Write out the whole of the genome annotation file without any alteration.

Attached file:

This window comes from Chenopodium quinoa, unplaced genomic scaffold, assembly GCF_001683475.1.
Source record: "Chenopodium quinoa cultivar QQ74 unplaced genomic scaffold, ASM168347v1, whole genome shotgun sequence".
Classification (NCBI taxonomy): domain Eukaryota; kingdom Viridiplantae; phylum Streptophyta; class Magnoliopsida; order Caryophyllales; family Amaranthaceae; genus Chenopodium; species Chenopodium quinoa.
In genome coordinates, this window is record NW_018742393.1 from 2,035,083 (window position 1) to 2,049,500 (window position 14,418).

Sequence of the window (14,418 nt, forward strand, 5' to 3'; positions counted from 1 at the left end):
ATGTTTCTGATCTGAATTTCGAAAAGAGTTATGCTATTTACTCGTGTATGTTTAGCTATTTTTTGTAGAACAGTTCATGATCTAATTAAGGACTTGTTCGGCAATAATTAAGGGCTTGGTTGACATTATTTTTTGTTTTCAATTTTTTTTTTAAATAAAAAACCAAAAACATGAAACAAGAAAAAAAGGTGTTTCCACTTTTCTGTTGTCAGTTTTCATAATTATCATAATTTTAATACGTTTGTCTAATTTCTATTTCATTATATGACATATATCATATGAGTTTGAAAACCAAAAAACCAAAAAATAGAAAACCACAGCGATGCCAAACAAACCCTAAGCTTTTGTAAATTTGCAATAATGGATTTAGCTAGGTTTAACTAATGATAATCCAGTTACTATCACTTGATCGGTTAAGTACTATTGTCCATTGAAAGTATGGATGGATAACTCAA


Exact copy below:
This window comes from Chenopodium quinoa, unplaced genomic scaffold, assembly GCF_001683475.1.
Source record: "Chenopodium quinoa cultivar QQ74 unplaced genomic scaffold, ASM168347v1, whole genome shotgun sequence".
Classification (NCBI taxonomy): domain Eukaryota; kingdom Viridiplantae; phylum Streptophyta; class Magnoliopsida; order Caryophyllales; family Amaranthaceae; genus Chenopodium; species Chenopodium quinoa.
In genome coordinates, this window is record NW_018742393.1 from 2,035,083 (window position 1) to 2,049,500 (window position 14,418).

Sequence of the window (14,418 nt, forward strand, 5' to 3'; positions counted from 1 at the left end):
ATGTTTCTGATCTGAATTTCGAAAAGAGTTATGCTATTTACTCGTGTATGTTTAGCTATTTTTTGTAGAACAGTTCATGATCTAATTAAGGACTTGTTCGGCAATAATTAAGGGCTTGGTTGACATTATTTTTTGTTTTCAATTTTTTTTTTAAATAAAAAACCAAAAACATGAAACAAGAAAAAAAGGTGTTTCCACTTTTCTGTTGTCAGTTTTCATAATTATCATAATTTTAATACGTTTGTCTAATTTCTATTTCATTATATGACATATATCATATGAGTTTGAAAACCAAAAAACCAAAAAATAGAAAACCACAGCGATGCCAAACAAACCCTAAGCTTTTGTAAATTTGCAATAATGGATTTAGCTAGGTTTAACTAATGATAATCCAGTTACTATCACTTGATCGGTTAAGTACTATTGTCCATTGAAAGTATGGATGGATAACTCAA